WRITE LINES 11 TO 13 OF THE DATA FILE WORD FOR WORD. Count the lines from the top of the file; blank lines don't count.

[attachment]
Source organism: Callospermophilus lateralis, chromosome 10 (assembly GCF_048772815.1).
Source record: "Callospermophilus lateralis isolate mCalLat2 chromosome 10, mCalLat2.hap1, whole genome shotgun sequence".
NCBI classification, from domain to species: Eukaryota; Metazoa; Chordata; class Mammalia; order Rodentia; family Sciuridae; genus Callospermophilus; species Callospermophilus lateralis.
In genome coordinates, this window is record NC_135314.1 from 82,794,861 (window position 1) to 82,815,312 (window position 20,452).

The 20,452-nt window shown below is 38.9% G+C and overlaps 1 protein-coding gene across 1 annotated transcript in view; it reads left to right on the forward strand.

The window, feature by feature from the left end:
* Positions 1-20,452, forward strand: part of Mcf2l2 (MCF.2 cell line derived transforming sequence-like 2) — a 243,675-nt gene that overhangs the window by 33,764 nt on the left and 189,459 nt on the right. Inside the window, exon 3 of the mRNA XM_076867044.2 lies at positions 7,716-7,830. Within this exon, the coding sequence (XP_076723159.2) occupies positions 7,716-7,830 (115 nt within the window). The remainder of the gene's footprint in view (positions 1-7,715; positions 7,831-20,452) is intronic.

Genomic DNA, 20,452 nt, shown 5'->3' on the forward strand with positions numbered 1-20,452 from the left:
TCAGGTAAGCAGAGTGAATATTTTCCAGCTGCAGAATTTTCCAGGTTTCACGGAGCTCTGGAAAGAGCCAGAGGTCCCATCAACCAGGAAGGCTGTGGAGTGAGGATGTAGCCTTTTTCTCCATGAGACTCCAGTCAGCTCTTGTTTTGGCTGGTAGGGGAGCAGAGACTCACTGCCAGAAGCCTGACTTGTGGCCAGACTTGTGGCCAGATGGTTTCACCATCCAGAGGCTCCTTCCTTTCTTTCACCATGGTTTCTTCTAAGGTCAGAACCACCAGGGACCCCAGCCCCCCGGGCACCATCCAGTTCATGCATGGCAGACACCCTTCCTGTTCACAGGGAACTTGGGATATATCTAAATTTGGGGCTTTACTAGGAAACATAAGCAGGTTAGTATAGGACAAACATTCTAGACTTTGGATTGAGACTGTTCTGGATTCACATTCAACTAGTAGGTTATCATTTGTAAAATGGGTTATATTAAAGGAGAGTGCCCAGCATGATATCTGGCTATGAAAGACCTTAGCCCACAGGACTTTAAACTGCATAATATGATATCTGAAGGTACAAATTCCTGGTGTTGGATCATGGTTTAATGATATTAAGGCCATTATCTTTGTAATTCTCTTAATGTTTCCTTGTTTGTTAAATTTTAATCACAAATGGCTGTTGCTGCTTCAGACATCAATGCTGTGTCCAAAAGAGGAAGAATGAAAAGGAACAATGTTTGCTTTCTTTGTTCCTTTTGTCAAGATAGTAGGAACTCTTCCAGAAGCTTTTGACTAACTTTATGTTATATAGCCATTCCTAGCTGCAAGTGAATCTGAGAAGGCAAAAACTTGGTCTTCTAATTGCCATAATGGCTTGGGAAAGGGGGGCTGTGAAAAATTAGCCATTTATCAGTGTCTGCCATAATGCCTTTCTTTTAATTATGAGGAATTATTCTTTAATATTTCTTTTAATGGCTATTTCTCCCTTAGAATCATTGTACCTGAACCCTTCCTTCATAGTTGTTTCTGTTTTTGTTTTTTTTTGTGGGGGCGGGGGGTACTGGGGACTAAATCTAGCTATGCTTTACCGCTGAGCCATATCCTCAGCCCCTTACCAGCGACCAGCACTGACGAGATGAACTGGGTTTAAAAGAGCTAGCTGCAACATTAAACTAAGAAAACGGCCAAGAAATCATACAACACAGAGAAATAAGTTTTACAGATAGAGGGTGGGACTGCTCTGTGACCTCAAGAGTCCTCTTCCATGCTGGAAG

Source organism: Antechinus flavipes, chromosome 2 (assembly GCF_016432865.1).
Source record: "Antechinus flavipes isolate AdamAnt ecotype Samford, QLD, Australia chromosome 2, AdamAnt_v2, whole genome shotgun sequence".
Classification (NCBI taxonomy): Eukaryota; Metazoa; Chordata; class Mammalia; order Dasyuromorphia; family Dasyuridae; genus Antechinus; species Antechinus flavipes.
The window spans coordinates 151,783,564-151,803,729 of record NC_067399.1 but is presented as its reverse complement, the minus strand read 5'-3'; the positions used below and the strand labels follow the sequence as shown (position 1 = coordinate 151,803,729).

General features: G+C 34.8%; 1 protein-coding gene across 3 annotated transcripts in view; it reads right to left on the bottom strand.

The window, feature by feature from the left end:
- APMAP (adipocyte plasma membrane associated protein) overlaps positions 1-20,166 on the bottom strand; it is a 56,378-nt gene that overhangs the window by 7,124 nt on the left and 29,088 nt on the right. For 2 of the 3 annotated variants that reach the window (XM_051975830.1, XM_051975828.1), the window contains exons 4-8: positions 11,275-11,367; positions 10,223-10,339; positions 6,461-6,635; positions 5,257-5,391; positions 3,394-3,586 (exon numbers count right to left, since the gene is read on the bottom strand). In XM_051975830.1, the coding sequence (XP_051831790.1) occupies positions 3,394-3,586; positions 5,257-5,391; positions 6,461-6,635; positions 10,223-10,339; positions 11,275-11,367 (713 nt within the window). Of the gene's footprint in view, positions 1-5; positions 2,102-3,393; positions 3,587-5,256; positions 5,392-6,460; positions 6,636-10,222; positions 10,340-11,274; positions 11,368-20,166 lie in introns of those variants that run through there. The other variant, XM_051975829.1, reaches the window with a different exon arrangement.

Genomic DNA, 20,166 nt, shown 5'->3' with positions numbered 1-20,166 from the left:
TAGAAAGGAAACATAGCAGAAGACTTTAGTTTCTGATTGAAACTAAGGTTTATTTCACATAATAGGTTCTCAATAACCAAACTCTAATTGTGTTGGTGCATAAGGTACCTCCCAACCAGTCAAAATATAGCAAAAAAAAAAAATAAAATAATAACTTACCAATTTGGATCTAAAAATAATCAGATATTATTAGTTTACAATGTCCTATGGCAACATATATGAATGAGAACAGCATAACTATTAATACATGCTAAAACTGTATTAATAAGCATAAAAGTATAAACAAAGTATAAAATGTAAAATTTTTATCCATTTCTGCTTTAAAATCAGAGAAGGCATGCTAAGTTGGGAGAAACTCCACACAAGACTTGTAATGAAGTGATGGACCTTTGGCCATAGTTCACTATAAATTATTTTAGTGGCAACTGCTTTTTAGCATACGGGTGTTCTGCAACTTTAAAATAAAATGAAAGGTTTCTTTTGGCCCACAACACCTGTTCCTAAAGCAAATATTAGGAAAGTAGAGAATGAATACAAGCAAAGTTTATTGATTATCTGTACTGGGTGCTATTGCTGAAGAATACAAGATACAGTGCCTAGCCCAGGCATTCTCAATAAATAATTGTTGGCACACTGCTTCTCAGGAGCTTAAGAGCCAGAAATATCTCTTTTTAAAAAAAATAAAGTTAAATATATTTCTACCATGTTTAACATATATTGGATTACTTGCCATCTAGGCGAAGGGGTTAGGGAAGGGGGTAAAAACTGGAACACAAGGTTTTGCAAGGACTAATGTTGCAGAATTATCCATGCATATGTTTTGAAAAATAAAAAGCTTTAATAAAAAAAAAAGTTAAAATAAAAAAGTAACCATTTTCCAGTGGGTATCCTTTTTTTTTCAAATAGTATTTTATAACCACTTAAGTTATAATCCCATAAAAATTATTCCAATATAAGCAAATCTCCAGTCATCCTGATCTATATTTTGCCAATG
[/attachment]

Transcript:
Source record: "Antechinus flavipes isolate AdamAnt ecotype Samford, QLD, Australia chromosome 2, AdamAnt_v2, whole genome shotgun sequence".
Classification (NCBI taxonomy): Eukaryota; Metazoa; Chordata; class Mammalia; order Dasyuromorphia; family Dasyuridae; genus Antechinus; species Antechinus flavipes.
The window spans coordinates 151,783,564-151,803,729 of record NC_067399.1 but is presented as its reverse complement, the minus strand read 5'-3'; the positions used below and the strand labels follow the sequence as shown (position 1 = coordinate 151,803,729).